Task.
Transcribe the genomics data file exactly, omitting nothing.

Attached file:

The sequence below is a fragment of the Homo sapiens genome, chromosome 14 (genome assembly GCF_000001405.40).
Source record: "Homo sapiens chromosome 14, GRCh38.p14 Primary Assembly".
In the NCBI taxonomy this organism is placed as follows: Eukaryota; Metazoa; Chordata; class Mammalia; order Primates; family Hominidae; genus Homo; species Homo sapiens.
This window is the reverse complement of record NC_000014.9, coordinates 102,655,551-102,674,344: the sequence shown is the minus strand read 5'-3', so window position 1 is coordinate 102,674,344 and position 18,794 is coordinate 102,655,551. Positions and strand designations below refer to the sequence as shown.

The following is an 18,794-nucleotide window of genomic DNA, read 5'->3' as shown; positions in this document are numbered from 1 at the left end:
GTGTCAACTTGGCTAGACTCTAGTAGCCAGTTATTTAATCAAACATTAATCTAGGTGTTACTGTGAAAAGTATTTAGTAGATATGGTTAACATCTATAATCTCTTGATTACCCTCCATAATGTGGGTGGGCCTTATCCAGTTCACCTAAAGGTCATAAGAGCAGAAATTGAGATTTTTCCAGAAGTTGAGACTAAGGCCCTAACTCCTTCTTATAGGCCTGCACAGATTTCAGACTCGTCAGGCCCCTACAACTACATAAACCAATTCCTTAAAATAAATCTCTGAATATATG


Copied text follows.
The sequence below is a fragment of the Homo sapiens genome, chromosome 14 (genome assembly GCF_000001405.40).
Source record: "Homo sapiens chromosome 14, GRCh38.p14 Primary Assembly".
In the NCBI taxonomy this organism is placed as follows: Eukaryota; Metazoa; Chordata; class Mammalia; order Primates; family Hominidae; genus Homo; species Homo sapiens.
This window is the reverse complement of record NC_000014.9, coordinates 102,655,551-102,674,344: the sequence shown is the minus strand read 5'-3', so window position 1 is coordinate 102,674,344 and position 18,794 is coordinate 102,655,551. Positions and strand designations below refer to the sequence as shown.

The following is an 18,794-nucleotide window of genomic DNA, read 5'->3' as shown; positions in this document are numbered from 1 at the left end:
GTGTCAACTTGGCTAGACTCTAGTAGCCAGTTATTTAATCAAACATTAATCTAGGTGTTACTGTGAAAAGTATTTAGTAGATATGGTTAACATCTATAATCTCTTGATTACCCTCCATAATGTGGGTGGGCCTTATCCAGTTCACCTAAAGGTCATAAGAGCAGAAATTGAGATTTTTCCAGAAGTTGAGACTAAGGCCCTAACTCCTTCTTATAGGCCTGCACAGATTTCAGACTCGTCAGGCCCCTACAACTACATAAACCAATTCCTTAAAATAAATCTCTGAATATATG